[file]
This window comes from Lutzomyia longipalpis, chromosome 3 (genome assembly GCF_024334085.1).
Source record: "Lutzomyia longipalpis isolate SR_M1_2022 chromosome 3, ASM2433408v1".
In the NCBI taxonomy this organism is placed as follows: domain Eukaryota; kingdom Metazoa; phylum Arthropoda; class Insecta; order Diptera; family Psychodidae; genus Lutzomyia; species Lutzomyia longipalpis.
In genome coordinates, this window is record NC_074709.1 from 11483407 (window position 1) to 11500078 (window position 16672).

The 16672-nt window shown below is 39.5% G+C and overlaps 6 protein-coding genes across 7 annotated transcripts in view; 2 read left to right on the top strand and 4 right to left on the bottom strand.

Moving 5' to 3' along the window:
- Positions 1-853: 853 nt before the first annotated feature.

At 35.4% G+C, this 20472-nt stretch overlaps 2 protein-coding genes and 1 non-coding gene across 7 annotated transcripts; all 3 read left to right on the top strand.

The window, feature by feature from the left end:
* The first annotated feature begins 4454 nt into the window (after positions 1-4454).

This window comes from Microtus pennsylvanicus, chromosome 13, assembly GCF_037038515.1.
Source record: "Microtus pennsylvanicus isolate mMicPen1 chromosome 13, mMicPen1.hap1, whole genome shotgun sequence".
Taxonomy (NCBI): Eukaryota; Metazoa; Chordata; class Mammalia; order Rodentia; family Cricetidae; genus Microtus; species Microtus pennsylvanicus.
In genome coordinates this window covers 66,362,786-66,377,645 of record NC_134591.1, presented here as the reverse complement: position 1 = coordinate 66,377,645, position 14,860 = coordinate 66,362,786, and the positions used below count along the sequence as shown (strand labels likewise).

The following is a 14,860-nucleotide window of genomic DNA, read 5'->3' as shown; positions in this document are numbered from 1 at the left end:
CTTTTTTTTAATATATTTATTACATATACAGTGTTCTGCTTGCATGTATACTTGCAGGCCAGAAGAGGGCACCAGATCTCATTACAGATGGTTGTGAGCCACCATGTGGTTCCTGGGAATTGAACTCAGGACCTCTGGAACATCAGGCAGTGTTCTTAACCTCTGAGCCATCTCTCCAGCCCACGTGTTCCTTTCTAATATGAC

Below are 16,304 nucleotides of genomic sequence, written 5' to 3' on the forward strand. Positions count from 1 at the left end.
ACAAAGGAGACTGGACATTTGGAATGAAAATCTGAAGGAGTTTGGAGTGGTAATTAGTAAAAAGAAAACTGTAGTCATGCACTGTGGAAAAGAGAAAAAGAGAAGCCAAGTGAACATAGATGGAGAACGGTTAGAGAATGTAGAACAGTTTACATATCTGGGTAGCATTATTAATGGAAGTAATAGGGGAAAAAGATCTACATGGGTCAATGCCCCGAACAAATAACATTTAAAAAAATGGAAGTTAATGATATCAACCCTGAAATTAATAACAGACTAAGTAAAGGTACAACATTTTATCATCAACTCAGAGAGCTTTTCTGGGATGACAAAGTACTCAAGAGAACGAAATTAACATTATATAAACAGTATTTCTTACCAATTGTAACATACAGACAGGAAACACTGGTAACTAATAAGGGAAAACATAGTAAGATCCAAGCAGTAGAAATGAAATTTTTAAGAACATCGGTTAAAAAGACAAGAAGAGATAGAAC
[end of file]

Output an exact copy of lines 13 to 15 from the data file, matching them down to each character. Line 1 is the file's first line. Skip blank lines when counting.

Taxonomy (NCBI): Eukaryota; Metazoa; Chordata; class Mammalia; order Rodentia; family Cricetidae; genus Microtus; species Microtus pennsylvanicus.
In genome coordinates this window covers 66,362,786-66,377,645 of record NC_134591.1, presented here as the reverse complement: position 1 = coordinate 66,377,645, position 14,860 = coordinate 66,362,786, and the positions used below count along the sequence as shown (strand labels likewise).

The following is a 14,860-nucleotide window of genomic DNA, read 5'->3' as shown; positions in this document are numbered from 1 at the left end: